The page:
meeting : "How Often does the Mae Chan Fault
Generate Large Earthquakes?"
talk by Ray Weldon
This talk will be a progress report on work underway to determine the
timing of recent ground-rupturing earthquakes on the Mae Chan Fault
that runs through Chiang Rai province in NW Thailand. Preliminary work,
done as part of a training course in 1994 in collaboration with the US
Geological Survey (USGS), the Thai Department of Mineral Resources
(DMR), and several universities (including Chulalongkorn and Chiang
Mai). Subsequent work carried out by the DMR supported the hypothesis
that the Mae Chan Fault caused the Wiang Yonok Nakon earthquake in the
5th century AD (e.g. Wood, 2012). Evidence includes faulting of layers
containing cultural artifacts such as stone axes and pottery. Field
work planned for February and March should verify this preliminary data
and hopefully will provide the timing of earlier earthquakes with which
to estimate how often the Mae Chan generates earthquakes large enough
to rupture the ground surface. The presentation will review the past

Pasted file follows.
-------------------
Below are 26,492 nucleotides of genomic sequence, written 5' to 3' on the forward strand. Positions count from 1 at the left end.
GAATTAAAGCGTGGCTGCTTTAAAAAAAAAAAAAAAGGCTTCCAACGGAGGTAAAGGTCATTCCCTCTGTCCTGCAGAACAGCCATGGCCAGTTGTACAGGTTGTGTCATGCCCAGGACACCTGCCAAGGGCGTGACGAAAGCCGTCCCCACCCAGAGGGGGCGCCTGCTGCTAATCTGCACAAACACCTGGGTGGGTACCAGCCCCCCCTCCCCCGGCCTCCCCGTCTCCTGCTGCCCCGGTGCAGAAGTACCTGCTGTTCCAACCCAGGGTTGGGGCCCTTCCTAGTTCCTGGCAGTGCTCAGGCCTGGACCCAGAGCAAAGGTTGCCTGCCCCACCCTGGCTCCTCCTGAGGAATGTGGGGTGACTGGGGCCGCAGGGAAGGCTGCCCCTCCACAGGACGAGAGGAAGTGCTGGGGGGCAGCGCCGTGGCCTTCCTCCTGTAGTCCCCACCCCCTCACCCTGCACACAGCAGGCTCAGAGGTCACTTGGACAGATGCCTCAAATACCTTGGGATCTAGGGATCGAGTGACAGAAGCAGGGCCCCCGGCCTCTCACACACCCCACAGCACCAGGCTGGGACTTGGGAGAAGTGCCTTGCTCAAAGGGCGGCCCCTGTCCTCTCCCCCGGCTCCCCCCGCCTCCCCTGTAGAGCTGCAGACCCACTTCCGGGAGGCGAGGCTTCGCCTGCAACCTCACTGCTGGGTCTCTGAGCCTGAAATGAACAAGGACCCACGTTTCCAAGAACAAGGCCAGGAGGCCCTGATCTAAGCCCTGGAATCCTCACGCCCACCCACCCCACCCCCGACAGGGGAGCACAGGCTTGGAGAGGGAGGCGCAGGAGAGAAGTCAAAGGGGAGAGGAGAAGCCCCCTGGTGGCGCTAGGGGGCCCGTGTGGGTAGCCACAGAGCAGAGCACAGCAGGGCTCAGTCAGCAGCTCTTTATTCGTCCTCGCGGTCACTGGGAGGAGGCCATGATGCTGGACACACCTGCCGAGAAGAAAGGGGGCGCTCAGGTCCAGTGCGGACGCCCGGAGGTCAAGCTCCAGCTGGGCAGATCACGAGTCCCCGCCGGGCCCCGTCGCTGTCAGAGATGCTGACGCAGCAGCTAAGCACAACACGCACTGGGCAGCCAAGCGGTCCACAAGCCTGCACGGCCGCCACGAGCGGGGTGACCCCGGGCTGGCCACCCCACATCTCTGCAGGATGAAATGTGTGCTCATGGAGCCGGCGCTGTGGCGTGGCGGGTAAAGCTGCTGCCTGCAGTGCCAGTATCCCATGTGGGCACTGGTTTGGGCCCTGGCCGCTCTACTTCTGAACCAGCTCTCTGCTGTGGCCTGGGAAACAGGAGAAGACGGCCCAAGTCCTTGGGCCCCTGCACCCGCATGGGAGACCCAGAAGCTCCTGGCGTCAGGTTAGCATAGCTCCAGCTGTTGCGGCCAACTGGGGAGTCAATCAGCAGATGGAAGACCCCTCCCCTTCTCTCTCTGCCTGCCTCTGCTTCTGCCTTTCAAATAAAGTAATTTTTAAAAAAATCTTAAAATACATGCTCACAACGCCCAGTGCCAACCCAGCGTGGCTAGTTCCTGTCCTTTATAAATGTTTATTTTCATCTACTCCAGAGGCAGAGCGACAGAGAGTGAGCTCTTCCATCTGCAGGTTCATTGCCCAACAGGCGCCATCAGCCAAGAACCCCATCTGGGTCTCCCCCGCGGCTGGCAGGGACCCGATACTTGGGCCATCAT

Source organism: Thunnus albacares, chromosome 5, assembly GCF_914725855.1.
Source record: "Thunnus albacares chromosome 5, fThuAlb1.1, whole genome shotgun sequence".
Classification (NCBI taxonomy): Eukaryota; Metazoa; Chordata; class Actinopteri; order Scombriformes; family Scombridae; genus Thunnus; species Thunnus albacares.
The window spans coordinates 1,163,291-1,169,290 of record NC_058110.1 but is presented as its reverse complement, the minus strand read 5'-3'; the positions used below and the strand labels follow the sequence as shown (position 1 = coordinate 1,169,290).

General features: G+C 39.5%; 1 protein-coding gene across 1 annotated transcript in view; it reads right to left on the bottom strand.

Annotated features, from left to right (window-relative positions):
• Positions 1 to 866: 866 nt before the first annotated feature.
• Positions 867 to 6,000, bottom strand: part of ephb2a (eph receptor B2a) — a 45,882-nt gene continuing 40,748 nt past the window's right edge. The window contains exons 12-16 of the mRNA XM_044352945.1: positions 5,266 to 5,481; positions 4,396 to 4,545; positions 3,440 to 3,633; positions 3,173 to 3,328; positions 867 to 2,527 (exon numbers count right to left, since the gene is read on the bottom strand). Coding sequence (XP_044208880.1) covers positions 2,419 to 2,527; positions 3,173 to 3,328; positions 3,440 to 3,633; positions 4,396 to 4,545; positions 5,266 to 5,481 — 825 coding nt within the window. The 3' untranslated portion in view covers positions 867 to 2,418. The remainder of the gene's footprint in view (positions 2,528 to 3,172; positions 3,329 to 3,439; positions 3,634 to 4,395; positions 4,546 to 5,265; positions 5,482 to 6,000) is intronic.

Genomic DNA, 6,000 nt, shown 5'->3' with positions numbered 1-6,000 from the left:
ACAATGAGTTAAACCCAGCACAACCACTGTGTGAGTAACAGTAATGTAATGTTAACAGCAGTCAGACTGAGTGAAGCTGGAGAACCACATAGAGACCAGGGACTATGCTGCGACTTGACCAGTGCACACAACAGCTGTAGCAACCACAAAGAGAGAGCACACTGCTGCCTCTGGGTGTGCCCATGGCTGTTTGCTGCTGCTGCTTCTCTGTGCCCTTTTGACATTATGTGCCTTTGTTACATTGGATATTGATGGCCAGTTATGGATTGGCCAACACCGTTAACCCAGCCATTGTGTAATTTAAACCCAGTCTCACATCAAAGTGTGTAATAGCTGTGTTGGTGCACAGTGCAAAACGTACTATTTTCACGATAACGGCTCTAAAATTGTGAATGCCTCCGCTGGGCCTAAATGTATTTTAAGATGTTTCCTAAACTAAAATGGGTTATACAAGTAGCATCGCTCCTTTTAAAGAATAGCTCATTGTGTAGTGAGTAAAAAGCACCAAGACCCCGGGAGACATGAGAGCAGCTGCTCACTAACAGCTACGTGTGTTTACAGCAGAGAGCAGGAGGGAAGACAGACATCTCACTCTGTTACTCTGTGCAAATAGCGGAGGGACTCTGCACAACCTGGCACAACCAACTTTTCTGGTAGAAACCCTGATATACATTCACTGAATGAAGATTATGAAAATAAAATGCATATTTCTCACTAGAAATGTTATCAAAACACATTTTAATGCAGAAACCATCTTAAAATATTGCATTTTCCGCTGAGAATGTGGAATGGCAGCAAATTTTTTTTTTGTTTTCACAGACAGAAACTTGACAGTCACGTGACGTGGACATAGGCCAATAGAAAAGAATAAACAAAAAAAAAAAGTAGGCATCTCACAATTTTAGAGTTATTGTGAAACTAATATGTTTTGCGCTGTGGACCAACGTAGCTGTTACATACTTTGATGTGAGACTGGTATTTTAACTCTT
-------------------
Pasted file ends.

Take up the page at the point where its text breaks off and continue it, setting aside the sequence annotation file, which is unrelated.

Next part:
work and show those who attend what an active fault looksl ike in
Ray Weldon is Professor of Structural Geology and Neotectonics at the
University of Oregon. He studies active faults in the field and works
closely with seismologists, geodesists, geochronologists, and hazard
and risk analysts to integrate field observations into
models of how faults work and generate seismic hazard and risk. Ray,
his students and colleagues have recently worked on the Cascadia
Subduction Zone and the Basin and Range in Oregon, the San Andreas
Fault in California, and fold and thrust belts in Alaska and the Kyrgyz
Tien Shan and on the Red River, Xianshuihe, and Mae Chan faults in SE
Asia. In pursuit of his conviction to make science practical, Ray
serves on the Executive Committee of the Uniform California Earthquake
Rupture Forecast (UCERF, the official source model for California
earthquakes), the Steering Committee for the US National Seismic Hazard
Map (that sets national building codes, among other things), and
consults for a number of public and private entities on seismic hazards
posed to nuclear power plants and dams. Ray teaches the Oregon Geology
and Summer Field Camp (in addition to specialized courses) and is most
proud of having successfully graduated 22 MS and PhD students in his 27
years at Oregon..
Want to read more?
(PDF File for downloading or reading on line - 10 pages).
For the presentation ... click "HERE" ( PDF File for downloading or reading on line - 51 slides).